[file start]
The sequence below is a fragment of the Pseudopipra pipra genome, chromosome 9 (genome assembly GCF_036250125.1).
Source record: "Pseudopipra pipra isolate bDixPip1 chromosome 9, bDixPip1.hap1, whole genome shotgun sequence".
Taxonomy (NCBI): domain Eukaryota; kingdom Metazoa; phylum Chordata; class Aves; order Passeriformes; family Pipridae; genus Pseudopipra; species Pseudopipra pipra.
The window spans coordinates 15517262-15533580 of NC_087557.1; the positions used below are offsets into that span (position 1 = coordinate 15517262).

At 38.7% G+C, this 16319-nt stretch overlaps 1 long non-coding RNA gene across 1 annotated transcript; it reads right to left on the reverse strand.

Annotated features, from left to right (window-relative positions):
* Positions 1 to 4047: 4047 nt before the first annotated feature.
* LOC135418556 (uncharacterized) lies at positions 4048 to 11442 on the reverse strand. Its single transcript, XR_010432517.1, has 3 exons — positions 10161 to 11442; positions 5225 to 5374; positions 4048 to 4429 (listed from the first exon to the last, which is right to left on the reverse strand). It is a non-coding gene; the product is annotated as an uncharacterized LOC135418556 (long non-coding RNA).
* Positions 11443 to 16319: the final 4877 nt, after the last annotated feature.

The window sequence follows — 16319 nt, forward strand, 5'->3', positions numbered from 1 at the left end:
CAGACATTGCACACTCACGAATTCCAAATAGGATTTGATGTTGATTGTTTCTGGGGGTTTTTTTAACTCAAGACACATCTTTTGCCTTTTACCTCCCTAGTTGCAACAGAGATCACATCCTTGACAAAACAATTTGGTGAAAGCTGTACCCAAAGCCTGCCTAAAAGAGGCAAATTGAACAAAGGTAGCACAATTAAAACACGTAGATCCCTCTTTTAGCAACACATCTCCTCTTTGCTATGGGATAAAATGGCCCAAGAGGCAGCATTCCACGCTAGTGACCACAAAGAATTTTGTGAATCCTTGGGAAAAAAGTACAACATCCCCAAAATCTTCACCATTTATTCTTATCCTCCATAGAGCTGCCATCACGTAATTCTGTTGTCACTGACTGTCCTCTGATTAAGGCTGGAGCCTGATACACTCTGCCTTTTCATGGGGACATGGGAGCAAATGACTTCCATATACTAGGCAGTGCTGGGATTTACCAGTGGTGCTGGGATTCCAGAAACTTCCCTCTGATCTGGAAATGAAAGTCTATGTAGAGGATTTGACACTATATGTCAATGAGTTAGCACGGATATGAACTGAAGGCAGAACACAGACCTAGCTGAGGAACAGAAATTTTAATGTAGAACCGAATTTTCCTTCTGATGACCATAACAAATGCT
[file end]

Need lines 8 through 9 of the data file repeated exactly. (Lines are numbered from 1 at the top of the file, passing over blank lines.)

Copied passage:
* LOC135418556 (uncharacterized) lies at positions 4048 to 11442 on the reverse strand. Its single transcript, XR_010432517.1, has 3 exons — positions 10161 to 11442; positions 5225 to 5374; positions 4048 to 4429 (listed from the first exon to the last, which is right to left on the reverse strand). It is a non-coding gene; the product is annotated as an uncharacterized LOC135418556 (long non-coding RNA).
* Positions 11443 to 16319: the final 4877 nt, after the last annotated feature.